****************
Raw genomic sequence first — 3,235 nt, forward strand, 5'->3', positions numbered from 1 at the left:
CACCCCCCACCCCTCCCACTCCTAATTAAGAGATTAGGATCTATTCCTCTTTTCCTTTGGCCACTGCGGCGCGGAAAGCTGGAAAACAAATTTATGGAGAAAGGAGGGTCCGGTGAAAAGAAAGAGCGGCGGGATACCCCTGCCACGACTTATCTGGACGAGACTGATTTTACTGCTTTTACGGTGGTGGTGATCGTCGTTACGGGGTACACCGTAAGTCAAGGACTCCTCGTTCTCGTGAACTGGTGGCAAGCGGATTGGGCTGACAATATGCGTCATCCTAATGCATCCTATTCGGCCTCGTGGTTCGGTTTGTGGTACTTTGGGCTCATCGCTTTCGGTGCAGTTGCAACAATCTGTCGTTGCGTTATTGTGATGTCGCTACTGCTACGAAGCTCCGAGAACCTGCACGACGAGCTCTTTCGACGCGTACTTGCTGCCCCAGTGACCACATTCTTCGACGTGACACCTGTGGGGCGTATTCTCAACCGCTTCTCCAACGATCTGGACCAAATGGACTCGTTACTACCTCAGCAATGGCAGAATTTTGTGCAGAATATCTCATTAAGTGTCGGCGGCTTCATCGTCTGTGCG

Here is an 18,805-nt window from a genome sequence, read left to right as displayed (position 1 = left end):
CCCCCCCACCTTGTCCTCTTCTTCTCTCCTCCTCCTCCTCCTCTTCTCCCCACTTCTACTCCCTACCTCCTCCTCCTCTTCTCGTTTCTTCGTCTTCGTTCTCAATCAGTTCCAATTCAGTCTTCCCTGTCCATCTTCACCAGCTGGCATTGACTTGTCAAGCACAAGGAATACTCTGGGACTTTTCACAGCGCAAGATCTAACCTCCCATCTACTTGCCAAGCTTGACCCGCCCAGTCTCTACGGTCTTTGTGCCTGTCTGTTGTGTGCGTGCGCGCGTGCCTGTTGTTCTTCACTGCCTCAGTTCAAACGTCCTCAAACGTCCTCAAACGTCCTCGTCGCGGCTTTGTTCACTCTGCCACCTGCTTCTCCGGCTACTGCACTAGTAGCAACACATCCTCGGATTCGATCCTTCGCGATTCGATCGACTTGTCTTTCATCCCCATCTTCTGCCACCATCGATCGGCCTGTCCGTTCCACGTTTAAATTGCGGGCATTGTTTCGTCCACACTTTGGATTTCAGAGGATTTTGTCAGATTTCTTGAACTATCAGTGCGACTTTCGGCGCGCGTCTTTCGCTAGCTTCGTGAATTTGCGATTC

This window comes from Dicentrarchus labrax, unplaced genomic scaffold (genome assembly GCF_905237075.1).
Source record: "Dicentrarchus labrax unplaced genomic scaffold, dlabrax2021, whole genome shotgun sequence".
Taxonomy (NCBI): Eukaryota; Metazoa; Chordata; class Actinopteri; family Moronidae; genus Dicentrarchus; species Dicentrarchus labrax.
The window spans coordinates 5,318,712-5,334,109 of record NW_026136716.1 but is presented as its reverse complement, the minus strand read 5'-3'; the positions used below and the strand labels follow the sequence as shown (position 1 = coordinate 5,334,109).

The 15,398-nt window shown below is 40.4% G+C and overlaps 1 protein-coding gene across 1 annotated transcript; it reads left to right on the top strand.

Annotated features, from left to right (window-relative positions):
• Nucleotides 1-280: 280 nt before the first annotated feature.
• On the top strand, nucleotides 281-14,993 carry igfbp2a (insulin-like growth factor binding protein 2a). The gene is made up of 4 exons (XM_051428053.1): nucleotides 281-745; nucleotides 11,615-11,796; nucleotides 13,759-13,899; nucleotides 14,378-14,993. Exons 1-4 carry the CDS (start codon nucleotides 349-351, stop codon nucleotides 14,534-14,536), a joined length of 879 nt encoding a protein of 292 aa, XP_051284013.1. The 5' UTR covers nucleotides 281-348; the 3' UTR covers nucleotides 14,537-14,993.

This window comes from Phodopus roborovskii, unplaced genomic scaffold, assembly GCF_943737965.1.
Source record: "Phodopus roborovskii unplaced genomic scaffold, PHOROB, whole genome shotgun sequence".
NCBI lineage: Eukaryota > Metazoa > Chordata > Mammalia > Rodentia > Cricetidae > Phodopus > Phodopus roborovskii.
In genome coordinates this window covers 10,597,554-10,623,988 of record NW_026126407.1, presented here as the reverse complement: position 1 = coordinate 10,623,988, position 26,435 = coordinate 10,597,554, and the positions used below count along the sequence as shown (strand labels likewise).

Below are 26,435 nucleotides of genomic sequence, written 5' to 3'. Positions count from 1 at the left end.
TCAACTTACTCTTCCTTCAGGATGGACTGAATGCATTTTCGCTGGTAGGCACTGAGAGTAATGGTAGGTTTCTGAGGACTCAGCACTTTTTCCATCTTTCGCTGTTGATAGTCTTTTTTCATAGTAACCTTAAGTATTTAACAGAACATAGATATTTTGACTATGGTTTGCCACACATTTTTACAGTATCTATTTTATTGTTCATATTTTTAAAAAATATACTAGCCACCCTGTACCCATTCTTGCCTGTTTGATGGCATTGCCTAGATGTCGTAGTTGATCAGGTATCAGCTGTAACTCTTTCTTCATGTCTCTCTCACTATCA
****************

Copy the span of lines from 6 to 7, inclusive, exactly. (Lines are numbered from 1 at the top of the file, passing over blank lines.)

Source record: "Dicentrarchus labrax unplaced genomic scaffold, dlabrax2021, whole genome shotgun sequence".
Taxonomy (NCBI): Eukaryota; Metazoa; Chordata; class Actinopteri; family Moronidae; genus Dicentrarchus; species Dicentrarchus labrax.